Safari Time at Udawalawe National Park

One of the biggest drawcards to Sri Lanka is its wildlife. When the country’s national animal is the elegant peacock, you can guarantee that there is plenty of wildlife to see.

There are 26 national parks in Sri Lanka, which for a tiny country it impressive! The two most popular ones are Yala and Udawalawe in the southern part of Sri Lanka. Yala has been the most popular for years, being home to the elusive leopard as it’s major drawcard. However, with popularity comes people and the crowded safari park can take away from the magic of the safari.

Udawalawe National Park is not quite as big and crowded and has more elephants you can poke a stick at! While it’s harder to spot a leopard at Udawalawe, you are guaranteed herds of elephants, peacocks, monkeys and water buffalo with a fraction of the crowds. We chose to go to Udawalawe and it definitely did not disappoint!

As sunrise is the best time to visit Udawalwe, we were up at the crack of dawn dressed in our best safari wear (read: glasses, because half of us have shocking eyesight) ready to spot some animals. It was still dark out as we were loaded into the Jeep and driven about five kilometres to the entrance of the national park. Despite being 5am, the entrance was a flurry of activity. Jeeps sat parked with sleepy-eyed tourists waiting inside while drivers and guides ran back and forth with entrance fees and tickets. It seems like it was a first come, first served style at the park and each driver was adamant they were going to be first. Once tickets were secured it was a mad rush to the next gate where access to the park started.

Our driver was particularly eager and just as daylight began to fill the sky he pushed our Jeep up to the front of the line and we were one of the first into the park. There was no polite driving around here and it seemed the more you revved the engine; the more of a chance was that you’d get to the front.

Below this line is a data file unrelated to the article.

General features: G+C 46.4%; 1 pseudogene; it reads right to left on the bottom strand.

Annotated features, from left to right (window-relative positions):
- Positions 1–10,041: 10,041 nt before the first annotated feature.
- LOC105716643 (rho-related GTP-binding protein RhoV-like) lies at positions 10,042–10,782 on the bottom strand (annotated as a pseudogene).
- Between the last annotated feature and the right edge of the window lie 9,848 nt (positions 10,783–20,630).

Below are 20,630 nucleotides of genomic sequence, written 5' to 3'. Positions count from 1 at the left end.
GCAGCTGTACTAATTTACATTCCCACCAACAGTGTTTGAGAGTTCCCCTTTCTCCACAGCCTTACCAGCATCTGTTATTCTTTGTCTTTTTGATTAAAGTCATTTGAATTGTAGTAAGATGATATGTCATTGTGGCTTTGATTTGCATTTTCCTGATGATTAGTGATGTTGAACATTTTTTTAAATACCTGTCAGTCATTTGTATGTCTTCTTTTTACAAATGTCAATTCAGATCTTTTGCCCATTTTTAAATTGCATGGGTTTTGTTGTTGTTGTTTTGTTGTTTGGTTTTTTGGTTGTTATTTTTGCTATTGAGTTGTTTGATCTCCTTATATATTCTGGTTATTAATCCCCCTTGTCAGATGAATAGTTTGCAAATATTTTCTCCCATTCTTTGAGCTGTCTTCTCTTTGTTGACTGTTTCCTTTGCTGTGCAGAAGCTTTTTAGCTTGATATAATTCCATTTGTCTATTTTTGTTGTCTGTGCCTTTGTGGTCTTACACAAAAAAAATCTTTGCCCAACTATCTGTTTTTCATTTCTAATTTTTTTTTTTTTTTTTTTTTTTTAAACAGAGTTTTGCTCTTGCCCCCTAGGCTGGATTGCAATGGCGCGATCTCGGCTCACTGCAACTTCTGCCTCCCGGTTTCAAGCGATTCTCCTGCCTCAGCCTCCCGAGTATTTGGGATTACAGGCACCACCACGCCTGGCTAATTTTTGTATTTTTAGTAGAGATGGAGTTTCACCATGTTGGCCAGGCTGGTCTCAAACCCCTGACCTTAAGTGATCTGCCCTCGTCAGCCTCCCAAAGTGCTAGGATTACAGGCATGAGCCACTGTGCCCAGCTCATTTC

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At 6am the gates were opened and Jeep’s poured out one by one. It seemed like there were so many cars about but within minutes we were alone in the park on the search for animals. The search didn’t last long, five minutes in the drive and we came across a herd of elephants munching on grass in the early morning light.

Cue: excited whispers, gushing and crawling over each other to get the best view.

There’s something about seeing animals as big as elephants just roaming about freely that no zoo can replicate. The elephants didn’t even acknowledge us and went about their early morning feeding frenzy. There were a couple of babies in the herd and you can guarantee this blonde was gushing over them like a proud parent.

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We continued on and spotted monkeys, water buffalo, peacocks, eagles, bee-eaters and lots more elephants. The cool early morning air made the park come alive with animals and we were barely driving more than two minutes before stopping again. Udawalawe is bird-watching paradise. I’m admittedly not that excited about birds, but even I was eagerly trying to spot the different sorts of birdlife.

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We had a break at Udawalawe Dam where monkeys ran rampant before making our way back to the entrance where we passed more Jeep’s coming in. On the way back we didn’t see as many animals so I recommend going on the sunrise safari so you won’t miss out!

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GET THERE:

Adress: 7th Mile Post, Sevanagala, Monaragala, Uva Province, Sri Lanka

Udawalawe National Park is about 165 kilometres from Colombo which will take about 3 hours on Sri Lankan roads. I recommend staying at least two nights so you can go on safari and have time to relax. We stayed at two different places, Elephant Trails and Athgira River Camping and I wholly recommend both!

 

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Elephant Trails is the ideal hotel stay 

 

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Athgira River Camp for a unique glamping experience!

There is also an elephant transit home in Udawalawe that is worth a visit. Feeding times are 9am, noon, 3pm and 6pm. This elephant orphanage is not as high profile as Pinnawala Elephant Orphanage but the focus on releasing the elephants back into the wild seems more prominent. Plus, watching the baby elephants race over to their feeding stations is pretty damn adorable!

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Going on safari is a must do in Sri Lanka and it’s an easy and affordable experience suitable for everyone. It’s not every day you get to witness elephants roaming around freely or see so many birds in one place. For nature and wildlife lovers, Udawalawe National Park should be top of your list!

J. x

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